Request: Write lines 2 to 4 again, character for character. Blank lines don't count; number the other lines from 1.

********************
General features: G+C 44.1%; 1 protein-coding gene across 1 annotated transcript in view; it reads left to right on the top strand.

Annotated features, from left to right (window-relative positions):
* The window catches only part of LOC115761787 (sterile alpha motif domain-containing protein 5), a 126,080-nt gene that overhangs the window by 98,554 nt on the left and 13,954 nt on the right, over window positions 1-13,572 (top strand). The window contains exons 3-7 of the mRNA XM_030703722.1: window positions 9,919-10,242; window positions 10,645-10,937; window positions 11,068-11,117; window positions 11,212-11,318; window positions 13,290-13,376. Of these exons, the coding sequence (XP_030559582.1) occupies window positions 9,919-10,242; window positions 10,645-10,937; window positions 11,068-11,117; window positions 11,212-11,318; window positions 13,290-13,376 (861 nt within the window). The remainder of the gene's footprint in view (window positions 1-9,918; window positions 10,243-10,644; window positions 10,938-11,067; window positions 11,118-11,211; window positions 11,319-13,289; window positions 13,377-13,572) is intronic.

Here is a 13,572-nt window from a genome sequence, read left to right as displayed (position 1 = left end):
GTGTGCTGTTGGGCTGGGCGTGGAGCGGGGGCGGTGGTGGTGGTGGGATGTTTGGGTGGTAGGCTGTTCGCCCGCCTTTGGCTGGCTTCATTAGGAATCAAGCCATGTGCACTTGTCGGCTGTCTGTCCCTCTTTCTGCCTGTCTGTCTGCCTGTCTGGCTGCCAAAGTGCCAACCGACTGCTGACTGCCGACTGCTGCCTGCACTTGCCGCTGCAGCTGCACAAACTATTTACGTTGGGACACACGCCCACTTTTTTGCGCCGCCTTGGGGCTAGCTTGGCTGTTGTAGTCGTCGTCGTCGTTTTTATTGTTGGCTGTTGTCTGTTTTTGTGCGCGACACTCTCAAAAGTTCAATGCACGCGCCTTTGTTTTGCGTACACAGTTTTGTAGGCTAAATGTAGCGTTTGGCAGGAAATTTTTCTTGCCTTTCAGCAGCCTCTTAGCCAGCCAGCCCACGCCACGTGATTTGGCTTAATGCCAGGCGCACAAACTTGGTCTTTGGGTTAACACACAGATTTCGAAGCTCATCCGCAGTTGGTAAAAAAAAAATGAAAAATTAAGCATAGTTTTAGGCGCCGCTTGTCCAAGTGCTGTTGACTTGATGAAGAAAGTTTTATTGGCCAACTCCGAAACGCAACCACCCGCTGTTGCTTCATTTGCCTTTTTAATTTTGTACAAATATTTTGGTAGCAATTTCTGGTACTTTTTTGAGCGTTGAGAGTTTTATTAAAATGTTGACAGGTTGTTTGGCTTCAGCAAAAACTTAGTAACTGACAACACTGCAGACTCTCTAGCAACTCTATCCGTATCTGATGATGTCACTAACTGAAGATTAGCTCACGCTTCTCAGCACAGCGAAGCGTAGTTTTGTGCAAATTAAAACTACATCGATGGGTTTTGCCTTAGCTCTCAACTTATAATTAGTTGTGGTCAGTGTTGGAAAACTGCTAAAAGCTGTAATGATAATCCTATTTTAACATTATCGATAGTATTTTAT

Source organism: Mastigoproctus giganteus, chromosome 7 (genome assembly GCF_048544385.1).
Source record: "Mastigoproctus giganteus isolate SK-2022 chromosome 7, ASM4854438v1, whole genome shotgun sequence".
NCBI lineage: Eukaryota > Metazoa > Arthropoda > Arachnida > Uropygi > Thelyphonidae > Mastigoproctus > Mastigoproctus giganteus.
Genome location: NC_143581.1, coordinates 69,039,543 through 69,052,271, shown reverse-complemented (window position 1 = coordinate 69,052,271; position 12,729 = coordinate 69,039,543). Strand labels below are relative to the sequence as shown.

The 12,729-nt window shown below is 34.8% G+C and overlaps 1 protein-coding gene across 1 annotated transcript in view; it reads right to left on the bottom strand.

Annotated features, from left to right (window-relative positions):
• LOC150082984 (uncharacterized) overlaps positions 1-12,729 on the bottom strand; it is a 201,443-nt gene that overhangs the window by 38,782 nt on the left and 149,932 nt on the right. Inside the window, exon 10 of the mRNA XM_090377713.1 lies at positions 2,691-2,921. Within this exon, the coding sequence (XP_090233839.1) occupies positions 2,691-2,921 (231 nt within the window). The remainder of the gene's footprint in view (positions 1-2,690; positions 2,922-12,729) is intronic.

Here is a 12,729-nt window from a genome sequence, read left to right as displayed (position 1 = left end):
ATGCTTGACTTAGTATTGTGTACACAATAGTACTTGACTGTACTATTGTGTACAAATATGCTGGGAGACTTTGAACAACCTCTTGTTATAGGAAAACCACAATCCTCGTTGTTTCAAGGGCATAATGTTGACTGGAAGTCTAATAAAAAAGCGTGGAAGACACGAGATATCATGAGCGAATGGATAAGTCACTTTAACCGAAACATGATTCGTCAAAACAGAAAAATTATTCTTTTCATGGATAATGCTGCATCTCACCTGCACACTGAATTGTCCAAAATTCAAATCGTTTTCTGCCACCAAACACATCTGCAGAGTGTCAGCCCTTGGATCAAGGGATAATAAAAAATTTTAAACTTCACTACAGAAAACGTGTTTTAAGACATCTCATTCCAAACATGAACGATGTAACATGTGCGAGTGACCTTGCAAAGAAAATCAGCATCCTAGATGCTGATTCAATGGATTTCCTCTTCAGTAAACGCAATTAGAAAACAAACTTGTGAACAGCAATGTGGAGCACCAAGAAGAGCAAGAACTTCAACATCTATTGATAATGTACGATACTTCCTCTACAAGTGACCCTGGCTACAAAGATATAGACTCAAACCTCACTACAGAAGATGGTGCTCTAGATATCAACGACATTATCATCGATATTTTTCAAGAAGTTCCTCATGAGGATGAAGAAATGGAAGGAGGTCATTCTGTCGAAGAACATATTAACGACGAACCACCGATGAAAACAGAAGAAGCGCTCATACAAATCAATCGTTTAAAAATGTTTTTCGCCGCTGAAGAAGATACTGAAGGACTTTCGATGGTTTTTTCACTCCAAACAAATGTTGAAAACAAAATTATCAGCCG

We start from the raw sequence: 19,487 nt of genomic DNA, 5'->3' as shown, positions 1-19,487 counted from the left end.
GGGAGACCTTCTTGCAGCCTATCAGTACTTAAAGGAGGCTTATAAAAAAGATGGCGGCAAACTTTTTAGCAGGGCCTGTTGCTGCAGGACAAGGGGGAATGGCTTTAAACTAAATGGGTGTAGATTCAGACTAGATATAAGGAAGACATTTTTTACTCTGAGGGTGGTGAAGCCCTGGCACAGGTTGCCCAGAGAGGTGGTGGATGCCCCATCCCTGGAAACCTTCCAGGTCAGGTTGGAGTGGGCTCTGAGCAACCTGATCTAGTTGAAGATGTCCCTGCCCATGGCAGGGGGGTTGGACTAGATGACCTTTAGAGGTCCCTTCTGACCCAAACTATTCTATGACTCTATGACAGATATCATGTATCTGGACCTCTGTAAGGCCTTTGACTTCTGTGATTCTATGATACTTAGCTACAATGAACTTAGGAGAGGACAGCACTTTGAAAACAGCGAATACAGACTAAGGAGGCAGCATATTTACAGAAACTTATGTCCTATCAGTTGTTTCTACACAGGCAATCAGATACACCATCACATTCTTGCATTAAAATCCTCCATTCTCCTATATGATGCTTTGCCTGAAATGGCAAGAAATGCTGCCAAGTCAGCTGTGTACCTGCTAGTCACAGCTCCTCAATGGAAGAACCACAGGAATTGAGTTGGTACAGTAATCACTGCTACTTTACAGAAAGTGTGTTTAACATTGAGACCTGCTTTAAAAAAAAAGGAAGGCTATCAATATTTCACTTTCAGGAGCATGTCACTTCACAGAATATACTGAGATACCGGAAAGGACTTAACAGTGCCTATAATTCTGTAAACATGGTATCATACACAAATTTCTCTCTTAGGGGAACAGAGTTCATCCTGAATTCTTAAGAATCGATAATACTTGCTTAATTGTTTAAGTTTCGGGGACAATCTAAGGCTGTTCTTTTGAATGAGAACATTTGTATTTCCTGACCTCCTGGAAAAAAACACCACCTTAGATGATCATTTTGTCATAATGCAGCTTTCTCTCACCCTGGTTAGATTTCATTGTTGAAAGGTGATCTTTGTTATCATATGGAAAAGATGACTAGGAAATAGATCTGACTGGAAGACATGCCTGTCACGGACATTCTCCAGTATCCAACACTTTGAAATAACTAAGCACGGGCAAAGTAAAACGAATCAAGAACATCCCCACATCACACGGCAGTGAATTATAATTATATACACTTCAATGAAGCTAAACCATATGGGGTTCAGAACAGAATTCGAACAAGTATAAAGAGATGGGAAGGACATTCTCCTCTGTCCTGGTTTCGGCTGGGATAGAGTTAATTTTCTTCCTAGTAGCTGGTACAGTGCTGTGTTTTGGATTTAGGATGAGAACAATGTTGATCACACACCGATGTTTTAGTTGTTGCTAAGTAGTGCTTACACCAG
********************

Annotated features, from left to right (window-relative positions):
* The window catches only part of LOC115761787 (sterile alpha motif domain-containing protein 5), a 126,080-nt gene that overhangs the window by 98,554 nt on the left and 13,954 nt on the right, over window positions 1-13,572 (top strand). The window contains exons 3-7 of the mRNA XM_030703722.1: window positions 9,919-10,242; window positions 10,645-10,937; window positions 11,068-11,117; window positions 11,212-11,318; window positions 13,290-13,376. Of these exons, the coding sequence (XP_030559582.1) occupies window positions 9,919-10,242; window positions 10,645-10,937; window positions 11,068-11,117; window positions 11,212-11,318; window positions 13,290-13,376 (861 nt within the window). The remainder of the gene's footprint in view (window positions 1-9,918; window positions 10,243-10,644; window positions 10,938-11,067; window positions 11,118-11,211; window positions 11,319-13,289; window positions 13,377-13,572) is intronic.

Here is a 13,572-nt window from a genome sequence, read left to right as displayed (position 1 = left end):